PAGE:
Many people completely avoid eating shrimp due to their relatively high levels of cholesterol. Although this is perplexing to me it’s completely understandable, as cholesterol is among the most touted boogeyman in the medical community. But, in spite of widespread belief, the cholesterol housed in shrimp contributes very little, if any, to the development of high-cholesterol and related health problems like heart disease.
In truth, consuming shrimp can actually be quite beneficial for your health. In addition to being a very low-calorie source of high-quality protein, shrimp are packed full of valuable micronutrients and antioxidants that help prevent disease and keep your body functioning at its optimal level. Here are some of the many health and nutritional benefits of this powerful marine food.
Potent Source of B Vitamins
Shrimp are exceptionally rich in B vitamins including niacin, vitamin B6 and vitamin B12. Collectively, these vitamins are needed for proper metabolism of essential macronutrients (carbohydrates, fats and protein) for energy production.
Niacin in particular can significantly improve your body’s natural detoxification capabilities and it also has unique lipid-lowering effects that support overall reductions in high cholesterol.
Vitamin B6 and 12 specifically help facilitate oxygen transport. Since all metabolic processes in the body require a reliable supply of oxygen, a sufficient intake of foods rich in vitamins B6 and B12 is needed for optimal functioning.
Rich in Antioxidant Minerals
Zinc, copper and selenium are the only minerals that possess antioxidant properties and shrimp contains all three. Zinc is critical for normal development and function of white blood cells and wound healing while copper helps build strong connective tissues, facilitates iron metabolism, and enhances red blood cell production.
Selenium supports healthy thyroid function and also amplifies the beneficial effects of other antioxidants like vitamins C and E. In addition to their unique effects, the collective actions of zinc, copper and selenium can naturally boost immunity and ward off disease by countering cell-damaging free radical production in the body.
Powerful Anti-Aging Superfood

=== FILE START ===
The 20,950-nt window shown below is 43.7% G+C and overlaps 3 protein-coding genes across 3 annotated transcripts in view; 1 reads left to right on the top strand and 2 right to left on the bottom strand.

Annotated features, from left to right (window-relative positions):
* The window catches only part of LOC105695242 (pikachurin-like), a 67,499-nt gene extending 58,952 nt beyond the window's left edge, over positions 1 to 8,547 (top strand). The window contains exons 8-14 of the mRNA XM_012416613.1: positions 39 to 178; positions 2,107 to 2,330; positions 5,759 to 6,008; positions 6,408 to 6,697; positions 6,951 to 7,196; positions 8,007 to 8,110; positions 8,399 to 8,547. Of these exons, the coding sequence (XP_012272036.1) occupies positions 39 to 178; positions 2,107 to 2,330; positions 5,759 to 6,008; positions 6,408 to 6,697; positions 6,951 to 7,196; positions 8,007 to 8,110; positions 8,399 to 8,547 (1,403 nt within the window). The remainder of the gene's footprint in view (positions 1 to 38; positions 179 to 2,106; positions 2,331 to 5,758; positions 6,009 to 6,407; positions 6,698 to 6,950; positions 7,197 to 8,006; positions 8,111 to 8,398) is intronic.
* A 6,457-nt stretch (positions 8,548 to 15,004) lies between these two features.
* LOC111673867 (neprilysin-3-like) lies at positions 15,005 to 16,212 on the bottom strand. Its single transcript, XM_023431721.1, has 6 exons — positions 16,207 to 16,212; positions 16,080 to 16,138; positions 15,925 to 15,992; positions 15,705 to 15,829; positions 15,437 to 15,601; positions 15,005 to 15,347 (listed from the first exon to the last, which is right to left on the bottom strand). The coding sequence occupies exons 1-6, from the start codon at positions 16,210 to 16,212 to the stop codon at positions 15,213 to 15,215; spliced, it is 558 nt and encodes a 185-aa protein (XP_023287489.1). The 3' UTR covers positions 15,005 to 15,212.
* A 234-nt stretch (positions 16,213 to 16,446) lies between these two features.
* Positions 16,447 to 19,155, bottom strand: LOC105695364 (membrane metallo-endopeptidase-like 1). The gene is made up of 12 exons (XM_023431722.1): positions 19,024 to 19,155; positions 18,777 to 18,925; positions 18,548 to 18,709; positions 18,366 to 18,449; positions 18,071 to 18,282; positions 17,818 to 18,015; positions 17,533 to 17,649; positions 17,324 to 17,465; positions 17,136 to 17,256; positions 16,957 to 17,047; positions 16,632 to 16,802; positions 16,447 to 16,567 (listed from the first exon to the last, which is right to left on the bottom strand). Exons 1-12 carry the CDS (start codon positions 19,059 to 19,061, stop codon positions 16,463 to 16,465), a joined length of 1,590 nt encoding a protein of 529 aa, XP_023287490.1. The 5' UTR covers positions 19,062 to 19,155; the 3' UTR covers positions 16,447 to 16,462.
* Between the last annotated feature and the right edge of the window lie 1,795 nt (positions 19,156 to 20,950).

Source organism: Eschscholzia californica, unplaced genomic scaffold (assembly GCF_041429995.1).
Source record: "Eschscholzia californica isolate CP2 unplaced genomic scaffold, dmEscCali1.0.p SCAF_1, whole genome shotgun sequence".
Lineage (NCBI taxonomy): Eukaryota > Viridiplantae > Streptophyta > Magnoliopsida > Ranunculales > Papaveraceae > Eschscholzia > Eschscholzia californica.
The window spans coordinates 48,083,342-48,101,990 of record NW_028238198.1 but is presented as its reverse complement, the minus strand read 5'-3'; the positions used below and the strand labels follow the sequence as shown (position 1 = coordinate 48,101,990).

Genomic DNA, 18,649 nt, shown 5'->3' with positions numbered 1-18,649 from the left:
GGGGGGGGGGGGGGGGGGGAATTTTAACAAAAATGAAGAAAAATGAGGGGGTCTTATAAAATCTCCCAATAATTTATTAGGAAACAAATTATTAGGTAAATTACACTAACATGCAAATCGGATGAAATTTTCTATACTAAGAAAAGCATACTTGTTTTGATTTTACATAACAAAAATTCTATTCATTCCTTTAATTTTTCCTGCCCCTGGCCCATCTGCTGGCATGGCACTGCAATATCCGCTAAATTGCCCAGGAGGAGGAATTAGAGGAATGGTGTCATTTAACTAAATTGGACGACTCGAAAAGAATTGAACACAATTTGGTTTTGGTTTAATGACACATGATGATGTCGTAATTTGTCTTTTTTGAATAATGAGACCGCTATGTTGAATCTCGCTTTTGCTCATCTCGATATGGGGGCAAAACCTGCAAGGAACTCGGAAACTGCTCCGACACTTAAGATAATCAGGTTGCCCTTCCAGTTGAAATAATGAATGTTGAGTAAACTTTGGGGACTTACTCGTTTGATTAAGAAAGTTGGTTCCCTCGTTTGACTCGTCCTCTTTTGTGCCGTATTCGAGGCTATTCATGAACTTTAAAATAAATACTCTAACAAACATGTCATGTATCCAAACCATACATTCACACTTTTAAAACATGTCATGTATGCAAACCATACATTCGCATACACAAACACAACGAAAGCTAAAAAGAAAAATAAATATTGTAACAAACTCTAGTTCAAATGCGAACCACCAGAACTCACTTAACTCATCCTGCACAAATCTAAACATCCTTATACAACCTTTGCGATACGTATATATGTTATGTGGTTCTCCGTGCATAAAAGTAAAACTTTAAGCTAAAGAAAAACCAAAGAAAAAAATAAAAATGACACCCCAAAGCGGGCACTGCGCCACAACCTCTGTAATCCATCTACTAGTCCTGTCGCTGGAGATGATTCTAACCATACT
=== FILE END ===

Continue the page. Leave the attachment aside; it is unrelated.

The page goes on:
Shrimp are one of the most potent and versatile anti-aging food sources. Notably, shrimp contain remarkably high amounts of astaxanthin, a rare but powerful antioxidant and anti-inflammatory agent thought to protect against age-related diseases linked to free radical damage.
Astaxanthin has also been shown to strengthen overall immune function and reduce the risk of heart disease, inflammation and neurodegenerative disorders (Alzheimer’s and Parkinson’s disease). In addition to astaxanthin, shrimp contain sizeable amounts of vitamins A and E both of which help prevent premature skin aging and skin cancers linked to excessive sun exposure and free radical damage.
Good Source of Omega-3 Fatty Acids
Although oily fish like salmon, tuna and trout are most commonly touted for their rich content of omega-3 fatty acids, shrimp also house good amounts of these essential fats. Classified as “good” or “healthy” fats, omega-3s play a key role in overall good health from early fetal development through childhood and adulthood.
In fact, regularly consuming shrimp or other foods containing omega-3-fatty acids is critical for the prevention and treatment of numerous chronic conditions including heart disease, high blood pressure, cancer, diabetes, inflammatory diseases, behavioral disorders, depression and obesity.
While eating shrimp and other foods naturally high in cholesterol has long been thought to raise cholesterol levels in the blood and increase the risk of heart disease, I would like to encourage you not to believe the hype! Due to their unique nutrient composition, shrimp remain at the top of the list of health foods for those who choose to incorporate them into a well balanced diet.